We fell into a nice rhythm, until we started being interrupted by even more animals. First, the resident manta ray, named shaka for his belly markings, came up for a visit. We couldn’t quite catch up with him, but caught glimpses beneath the surface and even saw him breach. That was exciting!
Heads down and back on track, we made it to the other side of the bay. I heard the tell-tale squeals and pops of dolphins, but none were immediately in sight, though a slow, deep and silent pass of a black-tip reef shark caught our attention. Turning around to head back, we found them - or they found us: several pods of spinner and bottlenose dolphins. They rest in the bay after hunting all night, and do slow, lazy circles as half their brain sleeps. Occasionally, a spinner dolphin wakes up enough to do a big leap, like one did right in the middle of our swimmers. Paul was surrounded on all sides by them. I watched as our guests swam among the pods, and it seemed like they invited us into their world if only for a brief moment. To be in the presence of these intelligent, powerful animals is humbling and awe inspiring. One tiny flick of their tail and they are moving faster than Phelps could ever dream to. You’re changed after an encounter like this.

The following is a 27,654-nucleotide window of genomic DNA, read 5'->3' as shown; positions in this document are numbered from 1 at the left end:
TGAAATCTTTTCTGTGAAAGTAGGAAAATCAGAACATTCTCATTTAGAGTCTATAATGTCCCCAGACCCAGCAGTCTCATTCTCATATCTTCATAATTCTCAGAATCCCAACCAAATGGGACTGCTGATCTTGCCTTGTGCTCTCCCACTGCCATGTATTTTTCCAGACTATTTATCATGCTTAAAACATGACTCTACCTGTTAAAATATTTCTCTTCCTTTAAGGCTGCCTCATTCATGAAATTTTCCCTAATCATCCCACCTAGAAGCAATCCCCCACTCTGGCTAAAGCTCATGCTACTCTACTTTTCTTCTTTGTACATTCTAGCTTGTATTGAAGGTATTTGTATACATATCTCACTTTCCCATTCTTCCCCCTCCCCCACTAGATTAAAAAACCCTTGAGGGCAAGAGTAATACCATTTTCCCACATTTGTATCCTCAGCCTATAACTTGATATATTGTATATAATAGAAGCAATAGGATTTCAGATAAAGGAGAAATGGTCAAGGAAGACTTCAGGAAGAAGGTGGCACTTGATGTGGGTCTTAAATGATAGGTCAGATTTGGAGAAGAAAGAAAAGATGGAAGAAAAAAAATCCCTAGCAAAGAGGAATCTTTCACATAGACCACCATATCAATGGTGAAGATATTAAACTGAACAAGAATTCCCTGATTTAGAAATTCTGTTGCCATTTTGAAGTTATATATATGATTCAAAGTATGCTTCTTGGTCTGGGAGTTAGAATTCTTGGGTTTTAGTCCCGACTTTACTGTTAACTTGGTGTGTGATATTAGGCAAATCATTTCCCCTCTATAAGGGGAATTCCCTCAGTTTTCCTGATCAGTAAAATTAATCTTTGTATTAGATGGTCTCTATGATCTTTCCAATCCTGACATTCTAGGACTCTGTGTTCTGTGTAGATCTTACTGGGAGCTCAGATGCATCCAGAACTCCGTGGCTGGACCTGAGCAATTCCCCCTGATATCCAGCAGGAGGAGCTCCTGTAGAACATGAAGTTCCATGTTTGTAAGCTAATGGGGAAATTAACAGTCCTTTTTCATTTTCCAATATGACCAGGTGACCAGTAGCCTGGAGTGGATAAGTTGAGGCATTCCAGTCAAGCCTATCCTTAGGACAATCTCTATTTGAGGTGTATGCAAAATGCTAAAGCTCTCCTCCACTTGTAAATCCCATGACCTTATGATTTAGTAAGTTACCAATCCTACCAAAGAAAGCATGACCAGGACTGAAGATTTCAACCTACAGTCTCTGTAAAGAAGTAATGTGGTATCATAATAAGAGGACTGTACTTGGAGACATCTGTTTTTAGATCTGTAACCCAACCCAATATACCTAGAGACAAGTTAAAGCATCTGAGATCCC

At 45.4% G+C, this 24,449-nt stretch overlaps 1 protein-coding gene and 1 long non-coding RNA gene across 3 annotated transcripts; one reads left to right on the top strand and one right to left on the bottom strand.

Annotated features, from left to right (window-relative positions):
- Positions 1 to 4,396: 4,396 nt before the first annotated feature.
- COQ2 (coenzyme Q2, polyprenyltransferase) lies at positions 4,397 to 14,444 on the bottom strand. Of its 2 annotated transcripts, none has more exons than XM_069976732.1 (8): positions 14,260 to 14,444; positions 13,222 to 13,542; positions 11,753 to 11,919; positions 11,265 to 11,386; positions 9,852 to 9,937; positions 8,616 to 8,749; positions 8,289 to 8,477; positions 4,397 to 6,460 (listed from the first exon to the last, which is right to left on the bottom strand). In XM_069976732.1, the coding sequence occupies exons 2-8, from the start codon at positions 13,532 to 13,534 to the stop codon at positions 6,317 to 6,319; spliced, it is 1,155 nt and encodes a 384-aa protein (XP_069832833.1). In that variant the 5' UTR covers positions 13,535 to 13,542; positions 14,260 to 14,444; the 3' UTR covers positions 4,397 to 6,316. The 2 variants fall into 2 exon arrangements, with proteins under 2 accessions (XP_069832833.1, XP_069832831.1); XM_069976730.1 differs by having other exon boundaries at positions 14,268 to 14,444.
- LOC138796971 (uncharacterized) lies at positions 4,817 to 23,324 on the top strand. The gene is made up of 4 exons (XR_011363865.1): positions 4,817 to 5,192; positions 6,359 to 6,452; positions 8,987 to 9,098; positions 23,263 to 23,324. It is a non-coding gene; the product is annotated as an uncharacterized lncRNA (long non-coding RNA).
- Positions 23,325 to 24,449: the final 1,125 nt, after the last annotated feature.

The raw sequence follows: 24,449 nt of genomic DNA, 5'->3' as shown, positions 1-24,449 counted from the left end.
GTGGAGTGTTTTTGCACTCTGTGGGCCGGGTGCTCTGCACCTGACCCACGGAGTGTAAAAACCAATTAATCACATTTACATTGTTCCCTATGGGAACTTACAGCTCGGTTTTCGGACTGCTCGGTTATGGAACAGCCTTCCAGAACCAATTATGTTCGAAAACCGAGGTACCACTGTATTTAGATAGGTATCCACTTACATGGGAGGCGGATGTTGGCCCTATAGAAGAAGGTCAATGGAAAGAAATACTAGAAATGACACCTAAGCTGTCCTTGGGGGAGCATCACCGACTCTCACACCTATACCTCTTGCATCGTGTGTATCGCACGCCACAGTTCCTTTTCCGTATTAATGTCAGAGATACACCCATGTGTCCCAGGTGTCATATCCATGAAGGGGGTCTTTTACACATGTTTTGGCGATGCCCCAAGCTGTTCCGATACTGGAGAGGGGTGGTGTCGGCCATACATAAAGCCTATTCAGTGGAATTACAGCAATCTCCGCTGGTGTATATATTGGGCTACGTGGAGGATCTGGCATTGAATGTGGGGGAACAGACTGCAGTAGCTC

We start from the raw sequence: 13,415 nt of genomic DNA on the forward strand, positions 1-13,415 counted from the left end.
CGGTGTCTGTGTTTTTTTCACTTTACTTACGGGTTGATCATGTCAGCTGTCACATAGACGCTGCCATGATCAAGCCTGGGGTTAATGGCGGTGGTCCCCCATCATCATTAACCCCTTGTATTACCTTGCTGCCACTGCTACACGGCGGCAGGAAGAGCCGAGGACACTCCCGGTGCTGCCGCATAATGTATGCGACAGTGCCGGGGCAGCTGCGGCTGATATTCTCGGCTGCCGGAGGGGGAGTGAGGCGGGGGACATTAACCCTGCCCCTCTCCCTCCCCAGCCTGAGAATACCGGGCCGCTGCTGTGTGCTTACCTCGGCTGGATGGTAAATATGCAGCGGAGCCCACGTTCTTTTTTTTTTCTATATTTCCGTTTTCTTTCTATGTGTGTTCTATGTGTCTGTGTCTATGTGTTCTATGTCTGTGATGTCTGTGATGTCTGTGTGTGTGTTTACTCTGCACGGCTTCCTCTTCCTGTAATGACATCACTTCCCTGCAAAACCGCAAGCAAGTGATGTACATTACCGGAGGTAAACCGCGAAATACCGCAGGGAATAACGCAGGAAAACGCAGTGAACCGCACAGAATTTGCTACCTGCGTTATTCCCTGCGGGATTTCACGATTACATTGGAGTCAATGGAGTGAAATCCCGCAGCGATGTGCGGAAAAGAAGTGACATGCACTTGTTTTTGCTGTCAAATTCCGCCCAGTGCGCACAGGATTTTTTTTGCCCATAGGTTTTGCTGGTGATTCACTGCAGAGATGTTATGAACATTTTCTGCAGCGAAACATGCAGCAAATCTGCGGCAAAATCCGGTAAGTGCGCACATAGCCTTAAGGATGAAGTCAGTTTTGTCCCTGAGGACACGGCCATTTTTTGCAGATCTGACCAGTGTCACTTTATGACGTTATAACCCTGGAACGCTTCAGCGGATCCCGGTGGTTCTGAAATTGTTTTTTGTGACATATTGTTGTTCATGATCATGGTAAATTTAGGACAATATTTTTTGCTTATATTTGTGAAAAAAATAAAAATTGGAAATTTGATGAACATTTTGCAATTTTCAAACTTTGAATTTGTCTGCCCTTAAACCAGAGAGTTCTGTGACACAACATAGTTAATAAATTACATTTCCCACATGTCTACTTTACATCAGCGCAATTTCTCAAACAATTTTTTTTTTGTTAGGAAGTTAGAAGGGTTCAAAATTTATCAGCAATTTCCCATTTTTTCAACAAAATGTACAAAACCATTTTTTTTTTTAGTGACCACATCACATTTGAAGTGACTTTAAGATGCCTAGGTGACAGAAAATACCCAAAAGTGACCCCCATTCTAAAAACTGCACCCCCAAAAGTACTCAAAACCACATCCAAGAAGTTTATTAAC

A few hundred yards later, Shaka the manta ray came up again, this time doing big upside-down loops. They’re plankton feeders, and today the bay was full of the tiny organisms they feast on.
Ryan celebrated these encounters with a belly flop, not quite as graceful as a spinner dolphin but almost as entertaining.
Delirious from all of these animal sightings, we climbed aboard and headed for Honaunau, also known as Two Step for the way the lava cooled into a handy staircase that eases entry from shore. Happily avoiding the crowd on the steps, Nakai gave us the go-ahead to jump from the top of the boat.